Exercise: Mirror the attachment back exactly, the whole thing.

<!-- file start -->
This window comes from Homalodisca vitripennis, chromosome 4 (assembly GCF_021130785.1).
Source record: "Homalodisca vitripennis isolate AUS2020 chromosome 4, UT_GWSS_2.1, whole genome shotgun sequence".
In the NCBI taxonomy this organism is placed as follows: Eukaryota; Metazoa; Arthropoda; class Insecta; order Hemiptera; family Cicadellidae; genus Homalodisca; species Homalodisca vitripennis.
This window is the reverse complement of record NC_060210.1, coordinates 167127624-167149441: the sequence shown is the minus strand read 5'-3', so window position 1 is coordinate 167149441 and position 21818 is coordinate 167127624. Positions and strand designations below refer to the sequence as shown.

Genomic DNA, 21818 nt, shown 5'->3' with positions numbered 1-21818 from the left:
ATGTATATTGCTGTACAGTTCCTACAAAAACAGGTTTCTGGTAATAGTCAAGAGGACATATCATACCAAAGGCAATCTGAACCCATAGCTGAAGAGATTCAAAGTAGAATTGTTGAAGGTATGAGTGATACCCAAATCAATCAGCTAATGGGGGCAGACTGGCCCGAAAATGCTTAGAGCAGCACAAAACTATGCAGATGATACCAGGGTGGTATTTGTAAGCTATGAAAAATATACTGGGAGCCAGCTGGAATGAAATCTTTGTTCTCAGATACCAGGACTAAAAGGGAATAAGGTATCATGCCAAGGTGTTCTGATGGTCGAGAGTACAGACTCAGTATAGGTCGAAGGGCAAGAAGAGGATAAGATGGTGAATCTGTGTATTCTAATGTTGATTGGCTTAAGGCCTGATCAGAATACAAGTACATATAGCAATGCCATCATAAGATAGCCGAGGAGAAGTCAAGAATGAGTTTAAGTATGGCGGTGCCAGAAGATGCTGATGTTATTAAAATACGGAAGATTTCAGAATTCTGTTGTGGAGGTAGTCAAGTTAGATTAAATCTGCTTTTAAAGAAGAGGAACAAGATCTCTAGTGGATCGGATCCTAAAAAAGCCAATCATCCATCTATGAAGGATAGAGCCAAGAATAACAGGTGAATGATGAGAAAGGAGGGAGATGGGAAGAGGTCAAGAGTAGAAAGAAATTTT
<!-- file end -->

This window comes from Homalodisca vitripennis, chromosome 4 (assembly GCF_021130785.1).
Source record: "Homalodisca vitripennis isolate AUS2020 chromosome 4, UT_GWSS_2.1, whole genome shotgun sequence".
In the NCBI taxonomy this organism is placed as follows: Eukaryota; Metazoa; Arthropoda; class Insecta; order Hemiptera; family Cicadellidae; genus Homalodisca; species Homalodisca vitripennis.
This window is the reverse complement of record NC_060210.1, coordinates 167127624-167149441: the sequence shown is the minus strand read 5'-3', so window position 1 is coordinate 167149441 and position 21818 is coordinate 167127624. Positions and strand designations below refer to the sequence as shown.

Genomic DNA, 21818 nt, shown 5'->3' with positions numbered 1-21818 from the left:
ATGTATATTGCTGTACAGTTCCTACAAAAACAGGTTTCTGGTAATAGTCAAGAGGACATATCATACCAAAGGCAATCTGAACCCATAGCTGAAGAGATTCAAAGTAGAATTGTTGAAGGTATGAGTGATACCCAAATCAATCAGCTAATGGGGGCAGACTGGCCCGAAAATGCTTAGAGCAGCACAAAACTATGCAGATGATACCAGGGTGGTATTTGTAAGCTATGAAAAATATACTGGGAGCCAGCTGGAATGAAATCTTTGTTCTCAGATACCAGGACTAAAAGGGAATAAGGTATCATGCCAAGGTGTTCTGATGGTCGAGAGTACAGACTCAGTATAGGTCGAAGGGCAAGAAGAGGATAAGATGGTGAATCTGTGTATTCTAATGTTGATTGGCTTAAGGCCTGATCAGAATACAAGTACATATAGCAATGCCATCATAAGATAGCCGAGGAGAAGTCAAGAATGAGTTTAAGTATGGCGGTGCCAGAAGATGCTGATGTTATTAAAATACGGAAGATTTCAGAATTCTGTTGTGGAGGTAGTCAAGTTAGATTAAATCTGCTTTTAAAGAAGAGGAACAAGATCTCTAGTGGATCGGATCCTAAAAAAGCCAATCATCCATCTATGAAGGATAGAGCCAAGAATAACAGGTGAATGATGAGAAAGGAGGGAGATGGGAAGAGGTCAAGAGTAGAAAGAAATTTT